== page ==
The 2018 Winter Games Through A Data Lens

Though the PyeongChang 2018 Winter Olympics have ended, we’re still mulling over all the things that happened on the Korean peninsula. As the first ever Winter Games hosted by South Korea, it can be checked off with a hearty hooray. Let’s quickly recap on the main highlights:

  • Athletes from South and North Korea marched under one flag at the opening ceremony. This can be regarded as a diplomatic breakthrough, considering the intensifying rhetoric of nuclear war between the US President Donald Trump and North Korean leader Kim Jong-un.

  • Russian athletes were banned from taking part in the Winter Games under their country’s flag (that’s after the state-sponsored doping scandal at the Sochi Games in 2014) and competed as neutrals (Olympic athletes from Russia, OAR).

  • Norway, a country that has a population of 5.2 million people, has won more medals in the Winter Games than any other nation since the introduction of Winter Olympics in Chamonix, France, in 1924. They got away with 329 medals in total.

  • The 2018 Winter Olympic Games in PyeongChang hosted a record number of athletes (2,925) from 92 countries, making it the biggest Winter Games ever.

  • Four new sports debuted in the Winter Olympics this year: big air for snowboarding, team event for alpine skiing, mass start for speed skating and mixed doubles for curling.

  • Norway’s Marit Bjorgen, the 37-year-old cross-country skier, created history by becoming the most decorated Winter Olympian of all time with five medals this year, taking her overall tally to an impressive 15.

  • Ester Ledecka, the multi-talented 22-year-old Check athlete, has taken the sports world by surprise and become the first woman and the fifth athlete in the Winter Olympics history to win in two sports at one Games and the first in unrelated events. Ledecka, dubbed the ‘queen of the Games’, won a gold medal in the skiing super G on borrowed skis and later added another gold in her preferred snowboarding parallel giant slalom.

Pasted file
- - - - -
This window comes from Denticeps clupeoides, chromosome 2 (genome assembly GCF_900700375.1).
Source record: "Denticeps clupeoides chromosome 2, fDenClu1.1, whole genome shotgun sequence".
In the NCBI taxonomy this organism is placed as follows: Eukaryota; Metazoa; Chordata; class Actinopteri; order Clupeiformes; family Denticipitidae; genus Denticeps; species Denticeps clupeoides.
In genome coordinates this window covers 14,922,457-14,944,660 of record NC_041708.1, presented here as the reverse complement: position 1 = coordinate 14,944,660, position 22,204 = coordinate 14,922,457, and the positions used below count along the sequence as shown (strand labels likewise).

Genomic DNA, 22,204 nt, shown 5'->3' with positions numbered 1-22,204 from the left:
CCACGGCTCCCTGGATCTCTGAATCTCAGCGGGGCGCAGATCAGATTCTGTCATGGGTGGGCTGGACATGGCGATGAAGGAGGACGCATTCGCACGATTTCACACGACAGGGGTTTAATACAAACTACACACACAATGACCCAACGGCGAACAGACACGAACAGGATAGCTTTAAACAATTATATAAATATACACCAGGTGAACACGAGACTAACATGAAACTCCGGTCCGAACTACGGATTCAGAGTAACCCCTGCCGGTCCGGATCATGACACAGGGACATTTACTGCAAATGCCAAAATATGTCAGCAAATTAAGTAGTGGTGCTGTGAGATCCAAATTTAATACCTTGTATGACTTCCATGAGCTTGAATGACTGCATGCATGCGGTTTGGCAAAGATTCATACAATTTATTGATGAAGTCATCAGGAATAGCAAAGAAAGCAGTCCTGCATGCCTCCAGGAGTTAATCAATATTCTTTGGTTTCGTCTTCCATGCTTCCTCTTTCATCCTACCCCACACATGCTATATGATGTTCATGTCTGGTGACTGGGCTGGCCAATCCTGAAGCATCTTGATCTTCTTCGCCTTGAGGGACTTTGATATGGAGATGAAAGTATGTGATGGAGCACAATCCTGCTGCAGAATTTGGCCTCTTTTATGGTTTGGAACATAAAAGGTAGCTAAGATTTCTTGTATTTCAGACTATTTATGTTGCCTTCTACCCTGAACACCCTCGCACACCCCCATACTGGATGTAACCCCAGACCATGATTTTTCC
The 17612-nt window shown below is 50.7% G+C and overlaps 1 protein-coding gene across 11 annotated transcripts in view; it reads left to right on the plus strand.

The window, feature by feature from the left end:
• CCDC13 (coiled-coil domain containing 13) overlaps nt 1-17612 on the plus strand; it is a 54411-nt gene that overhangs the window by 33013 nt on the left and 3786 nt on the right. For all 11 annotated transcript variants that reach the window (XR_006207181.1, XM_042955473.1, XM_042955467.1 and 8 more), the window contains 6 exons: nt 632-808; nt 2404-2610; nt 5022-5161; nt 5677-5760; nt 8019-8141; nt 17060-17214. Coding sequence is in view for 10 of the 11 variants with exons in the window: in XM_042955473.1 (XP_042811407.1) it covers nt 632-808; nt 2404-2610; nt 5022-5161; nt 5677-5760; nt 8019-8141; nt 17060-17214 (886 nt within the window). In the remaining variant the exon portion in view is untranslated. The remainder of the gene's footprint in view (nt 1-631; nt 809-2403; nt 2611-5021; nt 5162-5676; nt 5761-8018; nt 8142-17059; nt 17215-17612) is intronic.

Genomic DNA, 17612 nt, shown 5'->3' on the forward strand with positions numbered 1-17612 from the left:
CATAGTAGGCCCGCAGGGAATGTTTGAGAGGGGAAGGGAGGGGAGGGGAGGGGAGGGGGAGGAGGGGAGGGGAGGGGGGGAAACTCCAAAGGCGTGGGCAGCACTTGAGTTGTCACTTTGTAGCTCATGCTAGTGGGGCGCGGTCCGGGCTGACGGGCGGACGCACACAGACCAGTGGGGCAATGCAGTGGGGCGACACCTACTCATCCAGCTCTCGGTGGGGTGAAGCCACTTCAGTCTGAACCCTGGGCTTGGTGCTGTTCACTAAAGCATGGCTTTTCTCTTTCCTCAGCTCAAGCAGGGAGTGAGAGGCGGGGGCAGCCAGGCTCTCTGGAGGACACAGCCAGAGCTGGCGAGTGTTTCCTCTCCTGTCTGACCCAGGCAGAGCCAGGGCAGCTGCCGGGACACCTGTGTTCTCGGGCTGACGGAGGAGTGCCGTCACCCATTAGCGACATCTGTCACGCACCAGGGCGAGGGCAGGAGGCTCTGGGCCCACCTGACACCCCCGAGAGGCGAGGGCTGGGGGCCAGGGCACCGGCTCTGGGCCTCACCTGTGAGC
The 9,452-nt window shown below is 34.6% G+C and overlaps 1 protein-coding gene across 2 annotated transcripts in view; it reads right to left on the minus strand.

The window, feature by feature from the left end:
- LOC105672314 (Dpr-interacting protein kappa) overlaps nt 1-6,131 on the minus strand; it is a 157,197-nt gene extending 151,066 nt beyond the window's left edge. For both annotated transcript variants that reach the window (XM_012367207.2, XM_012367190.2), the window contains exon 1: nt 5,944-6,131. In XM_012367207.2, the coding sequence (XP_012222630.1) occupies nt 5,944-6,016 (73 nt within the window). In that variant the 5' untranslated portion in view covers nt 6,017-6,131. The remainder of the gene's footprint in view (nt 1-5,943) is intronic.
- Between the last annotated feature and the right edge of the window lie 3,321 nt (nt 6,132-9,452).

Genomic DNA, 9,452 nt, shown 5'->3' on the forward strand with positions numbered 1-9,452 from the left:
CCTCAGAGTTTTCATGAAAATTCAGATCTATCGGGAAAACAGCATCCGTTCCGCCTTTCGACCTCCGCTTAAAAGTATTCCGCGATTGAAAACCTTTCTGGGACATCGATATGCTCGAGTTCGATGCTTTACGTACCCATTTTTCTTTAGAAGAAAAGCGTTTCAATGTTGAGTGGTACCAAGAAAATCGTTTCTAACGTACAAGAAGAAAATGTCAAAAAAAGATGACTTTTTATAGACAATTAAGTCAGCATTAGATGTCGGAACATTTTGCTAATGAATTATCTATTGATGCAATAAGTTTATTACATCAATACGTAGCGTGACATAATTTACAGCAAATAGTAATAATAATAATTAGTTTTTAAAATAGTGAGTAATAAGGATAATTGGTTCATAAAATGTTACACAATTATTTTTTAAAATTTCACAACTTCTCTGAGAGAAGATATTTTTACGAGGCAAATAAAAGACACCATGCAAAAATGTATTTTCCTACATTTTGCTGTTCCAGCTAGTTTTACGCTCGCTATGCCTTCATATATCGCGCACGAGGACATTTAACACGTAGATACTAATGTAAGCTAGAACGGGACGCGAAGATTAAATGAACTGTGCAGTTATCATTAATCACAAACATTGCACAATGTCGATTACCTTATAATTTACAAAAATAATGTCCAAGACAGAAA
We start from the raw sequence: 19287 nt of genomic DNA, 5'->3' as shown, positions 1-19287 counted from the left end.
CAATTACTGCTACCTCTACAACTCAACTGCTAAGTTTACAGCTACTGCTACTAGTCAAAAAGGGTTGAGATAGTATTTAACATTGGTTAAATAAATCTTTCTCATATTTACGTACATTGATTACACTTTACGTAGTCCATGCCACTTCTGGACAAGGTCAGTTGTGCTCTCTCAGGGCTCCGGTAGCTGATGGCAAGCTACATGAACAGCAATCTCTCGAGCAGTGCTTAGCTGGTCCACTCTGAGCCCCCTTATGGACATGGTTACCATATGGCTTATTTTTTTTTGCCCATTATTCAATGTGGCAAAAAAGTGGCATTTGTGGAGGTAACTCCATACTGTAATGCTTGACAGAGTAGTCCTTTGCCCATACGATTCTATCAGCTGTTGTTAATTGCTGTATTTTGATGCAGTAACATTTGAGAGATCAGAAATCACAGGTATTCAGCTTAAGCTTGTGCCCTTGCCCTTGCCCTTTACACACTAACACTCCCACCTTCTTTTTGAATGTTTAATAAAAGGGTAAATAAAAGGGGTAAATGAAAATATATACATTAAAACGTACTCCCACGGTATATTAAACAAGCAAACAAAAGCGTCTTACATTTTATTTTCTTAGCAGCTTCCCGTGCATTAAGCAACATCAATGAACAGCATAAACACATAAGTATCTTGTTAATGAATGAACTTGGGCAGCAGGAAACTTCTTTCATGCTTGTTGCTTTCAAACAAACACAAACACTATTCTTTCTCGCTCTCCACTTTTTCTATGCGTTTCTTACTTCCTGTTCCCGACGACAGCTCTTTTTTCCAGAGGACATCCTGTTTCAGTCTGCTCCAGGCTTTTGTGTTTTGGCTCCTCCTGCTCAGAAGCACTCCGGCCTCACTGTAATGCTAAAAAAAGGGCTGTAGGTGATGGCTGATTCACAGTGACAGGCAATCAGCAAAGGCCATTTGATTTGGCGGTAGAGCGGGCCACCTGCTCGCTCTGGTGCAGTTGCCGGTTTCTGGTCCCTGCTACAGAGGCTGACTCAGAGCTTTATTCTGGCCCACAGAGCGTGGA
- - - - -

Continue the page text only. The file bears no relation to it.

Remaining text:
Data stories from the 2018 Winter Olympics

Naturally, where there is data, there's a need for visualisations. Looking at all the data stories from the 2018 Winter Olympics, we thought it could be the perfect excuse to pull out all the big dataviz guns and give the boring data tables a snazzy makeover. We hope you'll love looking at them as much as we loved creating them!

Vizlib Bar Chart: Performance of host nations

When it comes to breaking own records, no one knows the effect of 'home sweet home' better than the Olympic host nations. Not only did South Korea enter the biggest athlete team at Winter Olympics this year, they have also recorded their best medal tally (17) in the Winter Olympics history.

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Vizlib Bar Chart: Number of Olympic Events since 1928

With 102 events at which athletes competed for medals, the 23rd Winter Olympics at Pyeongchang is the most eventful Winter Games in history.

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Vizlib Pie Chart: A Look at Gender Equality in the 2018 Winter Olympics

Only 13 women, all of whom were figure skaters, competed at the first Olympic Games in Chamonix in 1924. Fast-forward a hundred years, and the situation is incomparable. A record 1,242 female athletes have competed across all seven winter sports at Pyeongchang 2018.

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Vizlib Bar Chart: How Nations Compared to their Projected Medals Counts

Data analysts got it wrong this time. While Germany was recognised as a favourite to top the medal table this year, Norway finished with 39, making this the country's best Winter Games.

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Vizlib Table: The Winter Olympics Index (1924-2018)

Beijing, the capital of China, was selected as the host city of the 24th Winter Olympic Games in 2022.

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Vizlib Scatter Chart: Country Population Size vs Number of Medals

Norway's Olympic team has demonstrated that population size isn't everything. The smallest nation of the top 5, Norway got away with a total tally of 329 medals in total. The 'no jerks allowed' philosophy might be the secret sauce that other nations are lacking.

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